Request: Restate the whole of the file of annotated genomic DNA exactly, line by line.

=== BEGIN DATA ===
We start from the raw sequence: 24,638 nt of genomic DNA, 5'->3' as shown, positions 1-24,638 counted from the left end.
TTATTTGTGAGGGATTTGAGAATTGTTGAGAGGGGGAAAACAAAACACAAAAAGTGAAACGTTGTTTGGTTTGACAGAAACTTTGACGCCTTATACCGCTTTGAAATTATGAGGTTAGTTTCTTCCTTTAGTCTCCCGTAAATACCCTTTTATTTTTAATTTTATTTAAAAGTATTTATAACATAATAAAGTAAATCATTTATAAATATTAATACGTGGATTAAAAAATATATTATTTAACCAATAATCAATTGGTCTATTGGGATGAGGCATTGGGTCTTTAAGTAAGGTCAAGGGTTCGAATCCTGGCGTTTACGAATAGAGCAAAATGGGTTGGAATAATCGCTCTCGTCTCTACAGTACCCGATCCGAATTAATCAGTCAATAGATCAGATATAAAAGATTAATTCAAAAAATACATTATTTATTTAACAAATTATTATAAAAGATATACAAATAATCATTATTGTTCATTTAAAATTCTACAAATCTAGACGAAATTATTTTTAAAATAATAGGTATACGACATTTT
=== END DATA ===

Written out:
We start from the raw sequence: 24,638 nt of genomic DNA, 5'->3' as shown, positions 1-24,638 counted from the left end.
TTATTTGTGAGGGATTTGAGAATTGTTGAGAGGGGGAAAACAAAACACAAAAAGTGAAACGTTGTTTGGTTTGACAGAAACTTTGACGCCTTATACCGCTTTGAAATTATGAGGTTAGTTTCTTCCTTTAGTCTCCCGTAAATACCCTTTTATTTTTAATTTTATTTAAAAGTATTTATAACATAATAAAGTAAATCATTTATAAATATTAATACGTGGATTAAAAAATATATTATTTAACCAATAATCAATTGGTCTATTGGGATGAGGCATTGGGTCTTTAAGTAAGGTCAAGGGTTCGAATCCTGGCGTTTACGAATAGAGCAAAATGGGTTGGAATAATCGCTCTCGTCTCTACAGTACCCGATCCGAATTAATCAGTCAATAGATCAGATATAAAAGATTAATTCAAAAAATACATTATTTATTTAACAAATTATTATAAAAGATATACAAATAATCATTATTGTTCATTTAAAATTCTACAAATCTAGACGAAATTATTTTTAAAATAATAGGTATACGACATTTT